03 September 2009

"Death Map" Released

Studies on natural hazard mortality are most often hazard-specific (e.g. floods, earthquakes, heat), event specific (e.g. Hurricane Katrina), or lack adequate temporal or geographic coverage. This makes it difficult to assess mortality from natural hazards in any systematic way. This paper examines the spatial patterns of natural hazard mortality at the county-level for the U.S. from 1970–2004 using a combination of geographical and epidemiological methods. For more information, see Science Daily.
17 December 2008

Susan Cutter appointed as Munich Re Chair in Social Vulnerability

The Munich Re Foundation and the UN University (UNU-EHS)in Bonn appointed Susan Cutter as a Chair in Social Vulnerability, extending the commitment to social vulnerability research to 2012. The aim of the chair is to provide training for international students in the various aspects of disaster management and prevention. For more information, visit the Munich Re Foundation.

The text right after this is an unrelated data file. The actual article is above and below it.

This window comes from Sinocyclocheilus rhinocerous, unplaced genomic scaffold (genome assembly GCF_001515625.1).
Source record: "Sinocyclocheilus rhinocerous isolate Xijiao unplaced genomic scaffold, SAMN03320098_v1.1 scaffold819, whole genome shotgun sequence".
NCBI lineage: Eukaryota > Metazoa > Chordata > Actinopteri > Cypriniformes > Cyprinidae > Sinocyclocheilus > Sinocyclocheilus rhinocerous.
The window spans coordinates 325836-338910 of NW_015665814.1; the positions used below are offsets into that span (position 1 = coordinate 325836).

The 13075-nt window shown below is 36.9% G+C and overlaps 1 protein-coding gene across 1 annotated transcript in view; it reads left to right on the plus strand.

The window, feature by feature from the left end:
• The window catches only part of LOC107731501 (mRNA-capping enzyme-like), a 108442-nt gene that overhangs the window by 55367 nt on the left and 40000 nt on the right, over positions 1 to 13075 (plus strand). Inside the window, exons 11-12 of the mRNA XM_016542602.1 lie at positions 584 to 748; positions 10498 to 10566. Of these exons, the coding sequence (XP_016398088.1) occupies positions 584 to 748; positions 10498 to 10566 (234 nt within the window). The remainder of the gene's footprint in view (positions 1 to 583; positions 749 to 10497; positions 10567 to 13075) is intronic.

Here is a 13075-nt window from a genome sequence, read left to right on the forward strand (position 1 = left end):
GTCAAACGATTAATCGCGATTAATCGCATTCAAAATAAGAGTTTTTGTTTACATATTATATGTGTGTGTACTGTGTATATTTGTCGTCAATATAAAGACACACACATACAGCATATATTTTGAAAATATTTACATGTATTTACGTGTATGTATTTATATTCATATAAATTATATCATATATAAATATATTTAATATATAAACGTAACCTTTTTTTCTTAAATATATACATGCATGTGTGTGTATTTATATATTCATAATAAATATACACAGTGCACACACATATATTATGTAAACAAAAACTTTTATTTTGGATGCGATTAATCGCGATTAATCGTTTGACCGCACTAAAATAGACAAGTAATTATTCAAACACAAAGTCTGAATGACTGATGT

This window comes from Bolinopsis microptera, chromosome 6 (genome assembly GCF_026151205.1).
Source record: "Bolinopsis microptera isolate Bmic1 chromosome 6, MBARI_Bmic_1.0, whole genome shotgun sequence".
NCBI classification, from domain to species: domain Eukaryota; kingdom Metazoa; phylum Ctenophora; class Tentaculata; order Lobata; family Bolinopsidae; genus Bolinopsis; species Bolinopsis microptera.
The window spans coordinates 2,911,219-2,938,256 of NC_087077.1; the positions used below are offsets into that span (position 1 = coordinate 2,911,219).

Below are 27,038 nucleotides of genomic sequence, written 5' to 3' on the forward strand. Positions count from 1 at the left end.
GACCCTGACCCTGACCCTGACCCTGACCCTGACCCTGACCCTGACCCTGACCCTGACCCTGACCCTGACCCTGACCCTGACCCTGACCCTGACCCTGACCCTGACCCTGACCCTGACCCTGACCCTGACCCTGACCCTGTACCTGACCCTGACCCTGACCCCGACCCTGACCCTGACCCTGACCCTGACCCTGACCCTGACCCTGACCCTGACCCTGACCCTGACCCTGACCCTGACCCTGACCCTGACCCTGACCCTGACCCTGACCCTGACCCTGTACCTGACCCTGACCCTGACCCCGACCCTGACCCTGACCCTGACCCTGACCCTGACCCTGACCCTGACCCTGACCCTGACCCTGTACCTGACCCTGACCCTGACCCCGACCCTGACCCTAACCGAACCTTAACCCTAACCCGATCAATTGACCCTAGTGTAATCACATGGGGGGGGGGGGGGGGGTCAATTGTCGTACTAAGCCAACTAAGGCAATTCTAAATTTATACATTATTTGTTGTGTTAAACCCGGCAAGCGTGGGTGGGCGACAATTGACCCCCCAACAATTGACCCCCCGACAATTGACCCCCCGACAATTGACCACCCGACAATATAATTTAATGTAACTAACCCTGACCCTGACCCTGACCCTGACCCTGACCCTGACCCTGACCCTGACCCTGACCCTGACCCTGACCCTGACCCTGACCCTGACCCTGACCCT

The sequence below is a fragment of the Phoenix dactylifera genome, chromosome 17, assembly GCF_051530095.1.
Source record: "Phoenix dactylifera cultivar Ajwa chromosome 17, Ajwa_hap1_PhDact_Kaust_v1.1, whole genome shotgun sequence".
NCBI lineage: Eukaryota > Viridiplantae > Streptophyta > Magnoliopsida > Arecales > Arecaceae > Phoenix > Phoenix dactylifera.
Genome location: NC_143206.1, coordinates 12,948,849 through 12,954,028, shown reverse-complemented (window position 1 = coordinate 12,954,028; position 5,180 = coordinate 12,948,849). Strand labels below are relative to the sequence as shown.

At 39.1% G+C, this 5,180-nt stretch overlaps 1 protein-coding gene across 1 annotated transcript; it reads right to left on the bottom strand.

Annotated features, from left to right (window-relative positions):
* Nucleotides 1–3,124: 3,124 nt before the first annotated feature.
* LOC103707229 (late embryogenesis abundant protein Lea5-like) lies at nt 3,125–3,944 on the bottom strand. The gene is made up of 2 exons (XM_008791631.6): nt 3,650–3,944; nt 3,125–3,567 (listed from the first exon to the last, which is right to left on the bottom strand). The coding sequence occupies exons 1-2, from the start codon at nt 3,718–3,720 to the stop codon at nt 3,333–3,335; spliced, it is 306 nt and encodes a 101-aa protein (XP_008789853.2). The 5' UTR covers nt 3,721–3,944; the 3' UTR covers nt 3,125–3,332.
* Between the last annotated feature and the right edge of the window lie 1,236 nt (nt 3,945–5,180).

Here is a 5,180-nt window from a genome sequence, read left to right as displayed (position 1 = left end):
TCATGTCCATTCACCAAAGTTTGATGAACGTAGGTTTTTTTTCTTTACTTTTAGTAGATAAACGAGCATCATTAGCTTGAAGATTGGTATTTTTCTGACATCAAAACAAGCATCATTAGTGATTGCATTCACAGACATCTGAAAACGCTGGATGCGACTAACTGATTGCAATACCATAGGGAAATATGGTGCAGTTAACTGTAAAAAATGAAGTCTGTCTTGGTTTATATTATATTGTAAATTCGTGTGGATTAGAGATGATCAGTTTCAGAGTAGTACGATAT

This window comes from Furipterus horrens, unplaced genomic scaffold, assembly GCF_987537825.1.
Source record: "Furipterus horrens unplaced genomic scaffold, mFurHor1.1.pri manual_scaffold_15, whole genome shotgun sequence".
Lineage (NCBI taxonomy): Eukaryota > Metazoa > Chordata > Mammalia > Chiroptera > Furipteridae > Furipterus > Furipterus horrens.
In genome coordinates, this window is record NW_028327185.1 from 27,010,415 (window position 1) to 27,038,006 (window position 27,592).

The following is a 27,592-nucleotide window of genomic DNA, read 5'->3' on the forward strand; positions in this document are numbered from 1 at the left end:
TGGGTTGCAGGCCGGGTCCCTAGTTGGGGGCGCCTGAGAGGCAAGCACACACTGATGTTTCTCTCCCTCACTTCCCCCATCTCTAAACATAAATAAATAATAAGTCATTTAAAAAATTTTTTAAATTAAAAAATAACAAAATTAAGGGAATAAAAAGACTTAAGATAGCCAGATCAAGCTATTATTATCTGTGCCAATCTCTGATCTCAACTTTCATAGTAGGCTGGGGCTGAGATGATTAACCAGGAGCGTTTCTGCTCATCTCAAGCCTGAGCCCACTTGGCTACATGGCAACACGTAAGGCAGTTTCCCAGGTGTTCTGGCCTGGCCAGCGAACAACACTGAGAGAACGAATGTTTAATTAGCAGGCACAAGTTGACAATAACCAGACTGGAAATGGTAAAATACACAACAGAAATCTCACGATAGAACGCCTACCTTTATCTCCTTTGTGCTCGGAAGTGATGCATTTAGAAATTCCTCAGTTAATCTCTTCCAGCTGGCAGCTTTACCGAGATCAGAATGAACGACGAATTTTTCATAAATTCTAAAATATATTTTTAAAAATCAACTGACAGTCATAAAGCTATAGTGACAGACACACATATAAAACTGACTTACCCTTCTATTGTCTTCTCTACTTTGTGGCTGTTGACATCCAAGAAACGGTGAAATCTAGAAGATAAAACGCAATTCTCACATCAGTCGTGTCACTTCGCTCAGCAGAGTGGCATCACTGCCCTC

15 December 2008

SCGA receives National Geographic grant to develop online hazards atlas

The National Geographic Education Foundation has awarded a grant to the South Carolina Geographic Alliance to develop an online hazards atlas for South Carolina. The atlas will include maps of major threats to the state as well informational text and lesson plans. This new atlas updates The South Carolina Atlas of Environmental Risks and Hazards, originally published as a CD by the University of South Carolina Press in 1999. For more information see the project page.
November 2008

2008 Ellison Fellowship Awarded to Melissa Berry